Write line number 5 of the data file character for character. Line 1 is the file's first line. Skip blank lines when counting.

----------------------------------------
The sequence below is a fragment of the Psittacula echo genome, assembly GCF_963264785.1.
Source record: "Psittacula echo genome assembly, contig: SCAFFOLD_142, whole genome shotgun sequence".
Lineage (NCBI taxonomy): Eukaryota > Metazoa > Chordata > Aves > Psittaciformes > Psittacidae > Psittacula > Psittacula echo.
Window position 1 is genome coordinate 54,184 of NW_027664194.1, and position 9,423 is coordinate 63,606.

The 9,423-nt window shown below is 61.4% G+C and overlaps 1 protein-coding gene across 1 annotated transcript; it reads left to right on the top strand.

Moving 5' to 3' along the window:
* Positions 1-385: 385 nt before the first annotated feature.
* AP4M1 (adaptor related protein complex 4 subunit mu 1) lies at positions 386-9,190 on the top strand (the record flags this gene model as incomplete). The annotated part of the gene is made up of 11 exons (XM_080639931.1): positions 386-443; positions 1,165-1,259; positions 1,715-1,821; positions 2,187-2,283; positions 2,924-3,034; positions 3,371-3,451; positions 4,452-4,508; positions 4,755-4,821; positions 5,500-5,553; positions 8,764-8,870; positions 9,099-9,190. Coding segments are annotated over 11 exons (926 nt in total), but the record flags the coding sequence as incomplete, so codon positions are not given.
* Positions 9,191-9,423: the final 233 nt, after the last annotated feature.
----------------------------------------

The 9,423-nt window shown below is 61.4% G+C and overlaps 1 protein-coding gene across 1 annotated transcript; it reads left to right on the top strand.